May 25, 2011
I confess to being far from expert on anything much to do with what is going on in the Middle East. The Arab Spring seems to me to have the potential to be a good thing for Arabs provided that self determination does not open the door to grater oppression than they knew before. “Nature abhors a vacuum” it is said, and weakened power or the absence of power without a recognized and accepted political system invites every malignant possibility to see and seize an opportunity. This is certainly something that many churches have experienced when they have had weak or absent leadership.
One thing is clear to me however and that is that somehow, for reasons I don’t really understand, real change and the possibility of real peace for the region must include some kind of resolution of the Israeli-Palestinian ‘question’. President Obama in his speech about the region in advance of Mr. Netanyahu’s (reportedly frustrating) visit to the U.S. made lots of interesting and positive points to this amateur onlooker including pursuing a two-state solution based on the boundaries of 1967. No one involved is going to love that proposal but it has some virtues nonetheless.
What I think is missing at this point is that we are talking about the creation of a new (Palestinian) state without first having or building in a process for the full recognition of Israel as a state with a right to exist. Israel, thank God, is blessed with strong and clear leadership, who seem to understand that you don’t negotiate with someone whose started aim is to destroy you and whose ‘negotiating posture’ is built in part around a ‘right of return’. The U.S. and anyone else can say that we will ‘guarantee the security of Israel’ until the cows come home, but if I was Israeli or I represented the Israeli government, there would be no real negotiation without powerful and ‘official’ voices in the Arab and Palestinian worlds renouncing without ambiguity their aim of destroying my country and supporting my right to exist.
I would do what Mr. Netanyahu and many of his predecessors appear to have been dong which is staying at the table in hopes of receiving such recognition without which any compromise on ‘borders’ and ‘defensibility’ would seem to be capitulation.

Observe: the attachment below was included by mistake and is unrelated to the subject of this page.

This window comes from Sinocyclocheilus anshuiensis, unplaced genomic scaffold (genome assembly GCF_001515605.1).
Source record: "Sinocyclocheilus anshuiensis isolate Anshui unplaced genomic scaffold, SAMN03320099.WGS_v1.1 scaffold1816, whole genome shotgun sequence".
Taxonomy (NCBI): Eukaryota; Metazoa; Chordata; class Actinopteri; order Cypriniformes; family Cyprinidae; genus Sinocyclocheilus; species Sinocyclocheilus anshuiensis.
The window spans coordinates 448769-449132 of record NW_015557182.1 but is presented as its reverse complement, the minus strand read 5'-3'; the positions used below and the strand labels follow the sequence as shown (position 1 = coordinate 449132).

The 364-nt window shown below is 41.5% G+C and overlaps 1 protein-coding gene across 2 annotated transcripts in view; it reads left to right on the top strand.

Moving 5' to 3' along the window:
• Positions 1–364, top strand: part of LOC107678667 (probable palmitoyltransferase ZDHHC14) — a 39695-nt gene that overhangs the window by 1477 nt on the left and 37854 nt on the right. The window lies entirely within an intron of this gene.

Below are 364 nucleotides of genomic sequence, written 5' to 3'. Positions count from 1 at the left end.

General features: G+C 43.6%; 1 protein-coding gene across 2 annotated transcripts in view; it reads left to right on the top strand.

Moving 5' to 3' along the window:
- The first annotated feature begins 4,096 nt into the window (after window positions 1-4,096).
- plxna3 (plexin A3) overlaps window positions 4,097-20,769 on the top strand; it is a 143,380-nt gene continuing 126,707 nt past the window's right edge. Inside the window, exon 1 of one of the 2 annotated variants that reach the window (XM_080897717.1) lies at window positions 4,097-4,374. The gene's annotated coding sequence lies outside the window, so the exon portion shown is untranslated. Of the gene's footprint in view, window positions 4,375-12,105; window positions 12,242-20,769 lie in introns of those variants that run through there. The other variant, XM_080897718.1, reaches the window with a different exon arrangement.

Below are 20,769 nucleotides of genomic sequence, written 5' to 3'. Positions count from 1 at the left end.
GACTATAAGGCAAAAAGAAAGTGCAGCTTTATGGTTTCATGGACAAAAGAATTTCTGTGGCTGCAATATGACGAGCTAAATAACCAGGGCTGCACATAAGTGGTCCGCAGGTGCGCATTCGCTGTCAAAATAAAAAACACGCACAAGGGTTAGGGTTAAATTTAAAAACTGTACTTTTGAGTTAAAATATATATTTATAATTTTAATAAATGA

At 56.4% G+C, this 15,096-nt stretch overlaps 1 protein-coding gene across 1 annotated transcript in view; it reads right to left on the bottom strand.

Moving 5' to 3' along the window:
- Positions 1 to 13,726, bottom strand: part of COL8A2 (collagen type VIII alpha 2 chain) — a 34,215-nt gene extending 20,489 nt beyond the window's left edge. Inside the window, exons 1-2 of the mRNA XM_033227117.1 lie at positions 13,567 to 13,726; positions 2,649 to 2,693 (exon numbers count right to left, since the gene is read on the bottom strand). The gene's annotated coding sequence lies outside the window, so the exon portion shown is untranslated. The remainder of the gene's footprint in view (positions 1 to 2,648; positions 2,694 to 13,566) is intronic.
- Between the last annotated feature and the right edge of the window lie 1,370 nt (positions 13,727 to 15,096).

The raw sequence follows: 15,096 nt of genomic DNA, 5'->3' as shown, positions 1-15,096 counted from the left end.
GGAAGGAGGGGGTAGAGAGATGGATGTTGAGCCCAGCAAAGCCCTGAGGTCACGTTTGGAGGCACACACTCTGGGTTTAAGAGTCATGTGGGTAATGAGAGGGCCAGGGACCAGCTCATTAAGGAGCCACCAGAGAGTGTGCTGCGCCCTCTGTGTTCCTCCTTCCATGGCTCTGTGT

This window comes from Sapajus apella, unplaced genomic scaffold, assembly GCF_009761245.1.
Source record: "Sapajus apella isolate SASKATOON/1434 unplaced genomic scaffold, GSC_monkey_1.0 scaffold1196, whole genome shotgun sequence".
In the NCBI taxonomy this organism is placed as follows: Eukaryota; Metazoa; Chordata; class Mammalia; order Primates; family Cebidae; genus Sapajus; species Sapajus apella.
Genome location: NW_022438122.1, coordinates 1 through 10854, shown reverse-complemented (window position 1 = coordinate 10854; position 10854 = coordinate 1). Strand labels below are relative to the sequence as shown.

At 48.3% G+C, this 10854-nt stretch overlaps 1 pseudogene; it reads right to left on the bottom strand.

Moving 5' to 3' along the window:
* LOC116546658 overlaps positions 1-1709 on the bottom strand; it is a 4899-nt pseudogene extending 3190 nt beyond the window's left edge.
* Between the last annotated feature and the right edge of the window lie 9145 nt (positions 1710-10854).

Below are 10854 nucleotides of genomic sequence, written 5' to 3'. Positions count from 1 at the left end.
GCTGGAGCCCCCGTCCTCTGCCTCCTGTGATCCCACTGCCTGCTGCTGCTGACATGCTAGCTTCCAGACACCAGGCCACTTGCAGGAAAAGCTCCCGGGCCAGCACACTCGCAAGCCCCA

I do not underestimate the cost of leadership on this from the Arab and Palestinian point of view. I find it hard to imagine Palestinians acknowledging the right of Israel to exist without significant pressure from the Arab world as that will end the dream of the ‘right of return’. I remember sitting in my little room (on the Quad in those days) at Yale Divinity School in October 1981 trying to write a paper about something or other now forgotten, when I heard on the radio that Anwar Sadat had been assassinated. I remember my rage at the forces of evil that would do such a thing.
Can the Arab Spring allow for leaders of vision and courage to emerge? Can we forge and pursue a foreign policy that really encourages such a possibility while still resisting what we know to be opposed to any definition of freedom, (namely fundamentalism in any form)?
I would welcome any contribution here that could help me shape my understanding of all this that has within it the hope of positive change based in something other and additional to my trust in God’s love for the whole of creation and revealed desire that all humans be allowed to flourish.